Programme director of Universal Credit at the Department for Work and Pensions (DWP), Hilary Reynolds, has stepped down from her responsibilities and ‘moved on to other work’ within the department after just four months.
Reynolds replaced Malcolm Whitehouse in November last year, amid speculation that the project’s go live date may be pushed back.
Universal Credit will merge benefits such as jobseeker’s allowance, income support, housing benefit, child tax credit, and working credit. The IT system supporting the project will require real-time data on the earnings of ever adult, form a new Pay as You Earn (PAYE) system being developed with HM Revenue & Customs.
Reynolds’ responsibilities will be assumed by David Pitchford, whom was appointed as the temporary lead on the development of Universal Credit in February. Pitchford had been working as the Major Projects Authority’s executive director monitoring and reporting on the progress of expensive projects in government, and had been observing Universal Credit closely prior to being taken on board.
When Reynolds was appointed four months ago, the official line from DWP was that the change in management of the programme reflected a shift in focus from system design to actual implementation and delivery of Universal Credit.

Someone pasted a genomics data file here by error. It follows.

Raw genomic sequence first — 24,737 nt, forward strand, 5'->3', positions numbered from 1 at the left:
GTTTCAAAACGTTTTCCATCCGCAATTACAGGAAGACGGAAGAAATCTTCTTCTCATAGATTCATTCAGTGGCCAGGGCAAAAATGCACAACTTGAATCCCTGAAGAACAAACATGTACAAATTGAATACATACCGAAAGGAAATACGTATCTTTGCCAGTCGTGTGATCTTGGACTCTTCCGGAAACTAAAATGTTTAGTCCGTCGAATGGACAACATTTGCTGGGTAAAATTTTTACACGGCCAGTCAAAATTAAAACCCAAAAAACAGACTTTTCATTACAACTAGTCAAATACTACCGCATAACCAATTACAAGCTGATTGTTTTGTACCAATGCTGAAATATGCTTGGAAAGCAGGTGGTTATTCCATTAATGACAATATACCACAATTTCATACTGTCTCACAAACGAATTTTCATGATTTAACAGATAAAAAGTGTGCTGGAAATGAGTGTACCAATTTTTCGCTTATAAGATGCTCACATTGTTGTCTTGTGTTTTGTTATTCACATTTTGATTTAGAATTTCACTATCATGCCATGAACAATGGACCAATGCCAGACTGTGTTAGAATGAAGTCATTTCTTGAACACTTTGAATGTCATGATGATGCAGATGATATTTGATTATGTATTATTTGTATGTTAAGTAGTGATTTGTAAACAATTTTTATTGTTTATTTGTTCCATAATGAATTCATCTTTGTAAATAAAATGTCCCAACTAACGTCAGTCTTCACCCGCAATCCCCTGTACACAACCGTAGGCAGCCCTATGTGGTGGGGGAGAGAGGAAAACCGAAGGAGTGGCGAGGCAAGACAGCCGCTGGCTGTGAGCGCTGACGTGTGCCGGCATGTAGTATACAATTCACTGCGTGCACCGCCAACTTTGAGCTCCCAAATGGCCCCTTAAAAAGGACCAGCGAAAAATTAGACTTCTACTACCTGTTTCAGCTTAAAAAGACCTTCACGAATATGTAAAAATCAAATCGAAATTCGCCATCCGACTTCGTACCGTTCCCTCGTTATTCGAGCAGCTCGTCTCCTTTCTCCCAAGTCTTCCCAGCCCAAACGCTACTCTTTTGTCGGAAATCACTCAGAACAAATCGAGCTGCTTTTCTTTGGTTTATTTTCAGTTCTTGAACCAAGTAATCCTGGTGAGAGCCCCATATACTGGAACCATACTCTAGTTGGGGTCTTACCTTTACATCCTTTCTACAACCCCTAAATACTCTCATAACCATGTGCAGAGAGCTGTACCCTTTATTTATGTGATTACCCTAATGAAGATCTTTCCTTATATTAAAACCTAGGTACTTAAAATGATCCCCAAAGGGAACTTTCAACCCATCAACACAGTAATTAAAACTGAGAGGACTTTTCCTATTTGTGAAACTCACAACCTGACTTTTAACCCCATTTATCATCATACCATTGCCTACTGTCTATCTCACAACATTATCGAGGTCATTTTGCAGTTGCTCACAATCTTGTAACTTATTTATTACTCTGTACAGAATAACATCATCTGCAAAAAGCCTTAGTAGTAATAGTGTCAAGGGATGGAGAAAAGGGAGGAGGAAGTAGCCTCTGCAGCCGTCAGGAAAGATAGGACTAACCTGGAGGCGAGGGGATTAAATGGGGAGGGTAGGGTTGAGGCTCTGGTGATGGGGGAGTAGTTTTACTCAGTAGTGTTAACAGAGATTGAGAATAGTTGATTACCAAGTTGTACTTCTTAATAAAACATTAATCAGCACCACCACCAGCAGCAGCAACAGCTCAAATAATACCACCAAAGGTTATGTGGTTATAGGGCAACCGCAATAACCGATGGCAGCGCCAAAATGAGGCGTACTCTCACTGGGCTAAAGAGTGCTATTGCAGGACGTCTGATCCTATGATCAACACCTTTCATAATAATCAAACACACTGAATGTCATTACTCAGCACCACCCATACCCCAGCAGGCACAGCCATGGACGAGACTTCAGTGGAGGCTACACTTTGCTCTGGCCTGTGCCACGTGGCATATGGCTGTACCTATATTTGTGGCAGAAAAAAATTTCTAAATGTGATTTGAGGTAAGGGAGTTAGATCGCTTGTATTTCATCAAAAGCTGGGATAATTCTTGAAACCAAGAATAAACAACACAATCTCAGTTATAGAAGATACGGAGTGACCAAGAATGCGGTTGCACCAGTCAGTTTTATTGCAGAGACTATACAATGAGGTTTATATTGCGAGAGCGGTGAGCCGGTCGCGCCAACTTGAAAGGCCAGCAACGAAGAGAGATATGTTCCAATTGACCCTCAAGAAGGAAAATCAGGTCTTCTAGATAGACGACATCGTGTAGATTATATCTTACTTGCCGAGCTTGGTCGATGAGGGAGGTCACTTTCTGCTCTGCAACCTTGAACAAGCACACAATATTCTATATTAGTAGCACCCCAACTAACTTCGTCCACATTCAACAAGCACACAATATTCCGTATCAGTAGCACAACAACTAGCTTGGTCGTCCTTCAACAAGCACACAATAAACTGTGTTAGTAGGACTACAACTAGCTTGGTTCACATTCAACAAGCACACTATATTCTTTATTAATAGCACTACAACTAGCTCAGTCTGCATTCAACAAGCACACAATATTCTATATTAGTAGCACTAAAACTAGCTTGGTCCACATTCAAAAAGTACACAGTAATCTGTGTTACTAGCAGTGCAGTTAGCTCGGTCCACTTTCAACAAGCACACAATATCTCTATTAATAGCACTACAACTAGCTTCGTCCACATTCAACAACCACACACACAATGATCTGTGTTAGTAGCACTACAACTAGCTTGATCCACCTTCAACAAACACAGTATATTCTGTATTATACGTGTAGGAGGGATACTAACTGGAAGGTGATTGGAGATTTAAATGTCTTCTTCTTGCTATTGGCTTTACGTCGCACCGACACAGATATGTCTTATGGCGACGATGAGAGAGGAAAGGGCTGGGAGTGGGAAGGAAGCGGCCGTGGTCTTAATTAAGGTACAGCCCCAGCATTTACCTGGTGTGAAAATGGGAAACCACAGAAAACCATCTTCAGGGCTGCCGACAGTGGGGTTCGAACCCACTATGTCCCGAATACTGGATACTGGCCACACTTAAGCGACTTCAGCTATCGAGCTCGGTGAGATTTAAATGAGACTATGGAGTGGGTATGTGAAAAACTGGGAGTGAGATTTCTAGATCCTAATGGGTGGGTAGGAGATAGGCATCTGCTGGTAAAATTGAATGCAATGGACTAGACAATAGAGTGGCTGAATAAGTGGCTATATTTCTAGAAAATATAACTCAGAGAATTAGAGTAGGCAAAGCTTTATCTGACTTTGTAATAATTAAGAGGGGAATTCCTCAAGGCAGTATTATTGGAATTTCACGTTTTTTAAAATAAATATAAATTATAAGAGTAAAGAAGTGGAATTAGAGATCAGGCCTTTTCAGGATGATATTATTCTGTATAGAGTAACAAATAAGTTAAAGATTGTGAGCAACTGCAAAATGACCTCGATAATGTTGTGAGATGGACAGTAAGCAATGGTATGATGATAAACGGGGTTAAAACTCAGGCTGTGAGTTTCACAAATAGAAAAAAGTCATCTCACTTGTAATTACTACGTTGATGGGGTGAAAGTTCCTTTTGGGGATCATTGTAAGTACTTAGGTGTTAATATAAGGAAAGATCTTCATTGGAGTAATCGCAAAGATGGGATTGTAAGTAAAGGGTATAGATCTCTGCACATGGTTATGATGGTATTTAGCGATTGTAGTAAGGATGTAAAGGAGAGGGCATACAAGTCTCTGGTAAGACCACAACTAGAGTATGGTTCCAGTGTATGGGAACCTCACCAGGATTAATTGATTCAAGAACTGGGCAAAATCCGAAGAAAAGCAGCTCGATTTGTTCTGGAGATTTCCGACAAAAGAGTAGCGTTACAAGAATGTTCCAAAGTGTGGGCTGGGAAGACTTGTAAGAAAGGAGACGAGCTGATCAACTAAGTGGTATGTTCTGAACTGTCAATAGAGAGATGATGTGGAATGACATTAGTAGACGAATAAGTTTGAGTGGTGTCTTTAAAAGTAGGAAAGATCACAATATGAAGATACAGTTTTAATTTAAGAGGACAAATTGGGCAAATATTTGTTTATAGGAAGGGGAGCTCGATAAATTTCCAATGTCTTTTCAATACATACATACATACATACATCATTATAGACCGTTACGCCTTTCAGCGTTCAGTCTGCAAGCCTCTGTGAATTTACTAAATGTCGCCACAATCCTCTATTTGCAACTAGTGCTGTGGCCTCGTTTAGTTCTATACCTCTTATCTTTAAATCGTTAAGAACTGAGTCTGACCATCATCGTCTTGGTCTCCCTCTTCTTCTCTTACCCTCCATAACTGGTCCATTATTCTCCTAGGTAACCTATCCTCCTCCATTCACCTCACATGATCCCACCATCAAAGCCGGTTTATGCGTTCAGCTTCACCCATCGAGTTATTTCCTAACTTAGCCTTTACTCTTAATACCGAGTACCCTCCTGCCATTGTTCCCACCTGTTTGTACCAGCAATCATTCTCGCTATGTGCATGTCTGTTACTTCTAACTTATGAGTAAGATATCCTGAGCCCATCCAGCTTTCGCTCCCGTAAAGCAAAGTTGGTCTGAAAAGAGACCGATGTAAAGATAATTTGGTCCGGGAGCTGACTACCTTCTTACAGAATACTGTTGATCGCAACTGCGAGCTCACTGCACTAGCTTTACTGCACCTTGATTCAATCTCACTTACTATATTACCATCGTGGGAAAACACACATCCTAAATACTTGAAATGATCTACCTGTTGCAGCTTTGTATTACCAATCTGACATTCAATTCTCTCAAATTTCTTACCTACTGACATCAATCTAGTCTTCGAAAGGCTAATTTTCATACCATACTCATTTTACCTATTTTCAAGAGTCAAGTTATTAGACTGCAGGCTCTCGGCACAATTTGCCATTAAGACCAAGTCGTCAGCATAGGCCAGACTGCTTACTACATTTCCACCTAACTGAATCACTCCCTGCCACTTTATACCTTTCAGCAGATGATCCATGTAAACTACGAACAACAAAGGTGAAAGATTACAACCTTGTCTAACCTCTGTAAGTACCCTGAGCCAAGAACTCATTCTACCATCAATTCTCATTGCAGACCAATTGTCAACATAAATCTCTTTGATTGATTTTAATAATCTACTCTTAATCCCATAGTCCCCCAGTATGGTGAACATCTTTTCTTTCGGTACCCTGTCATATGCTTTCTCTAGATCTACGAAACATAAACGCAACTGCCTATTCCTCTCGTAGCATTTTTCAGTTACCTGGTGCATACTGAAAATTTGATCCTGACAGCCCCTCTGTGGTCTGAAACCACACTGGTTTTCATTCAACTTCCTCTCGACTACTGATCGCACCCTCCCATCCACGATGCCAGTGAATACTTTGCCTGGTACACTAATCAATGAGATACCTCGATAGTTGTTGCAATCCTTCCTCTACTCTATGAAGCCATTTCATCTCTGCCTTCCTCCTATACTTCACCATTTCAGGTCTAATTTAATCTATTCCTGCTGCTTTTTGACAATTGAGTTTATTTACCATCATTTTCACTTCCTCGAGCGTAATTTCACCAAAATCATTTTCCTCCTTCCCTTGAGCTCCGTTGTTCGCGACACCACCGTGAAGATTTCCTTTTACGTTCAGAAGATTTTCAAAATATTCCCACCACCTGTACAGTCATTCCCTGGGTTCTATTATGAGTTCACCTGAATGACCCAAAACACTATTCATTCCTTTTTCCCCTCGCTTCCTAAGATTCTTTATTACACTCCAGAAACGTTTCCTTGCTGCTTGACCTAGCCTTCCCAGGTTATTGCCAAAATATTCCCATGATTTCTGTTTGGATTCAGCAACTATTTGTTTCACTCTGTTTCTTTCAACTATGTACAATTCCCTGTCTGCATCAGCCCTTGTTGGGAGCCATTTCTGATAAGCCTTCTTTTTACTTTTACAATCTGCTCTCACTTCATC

However, despite the early-roll out of the system set to begin next month, with a national roll-out scheduled for October, DWP spokespeople now seems to be saying that with Pitchford coming on board, roles and responsibilities have changed again.
A spokeswoman for the department said: “David Pitchford's role as Chief Executive for Universal Credit effectively combines the Senior Responsible Officer and Programme Director roles. As a result, Hilary Reynolds will now move onto other work.”
Critics have suggested that Universal Credit is set for delay and has all the hallmarks of a major government IT project failure, despite central government persisting that there are no problems to report and deadlines will be met.
Chair of the Public Accounts Committee, the Rt Hon Margaret Hodge, implied last year that the project was in trouble after she received ambiguous answers from senior government officials when she questioned them on the go-live date.
“The government still remains selective about which data it chooses to make available. If you want proper accountability and choice [via big data analytics], then the government has got to be more open,” said Hodge.
“For example, the Major Projects Authority is doing some incredibly helpful work trying to assess the quality of major projects as they move through government departments. But they have been told they can’t publish the traffic light findings [green, amber, red ratings] on whether or not the projects are at risk or not – because they might be damaging to government.”
She added: “I would imagine it’s because Universal Credit has got a big red on it.”
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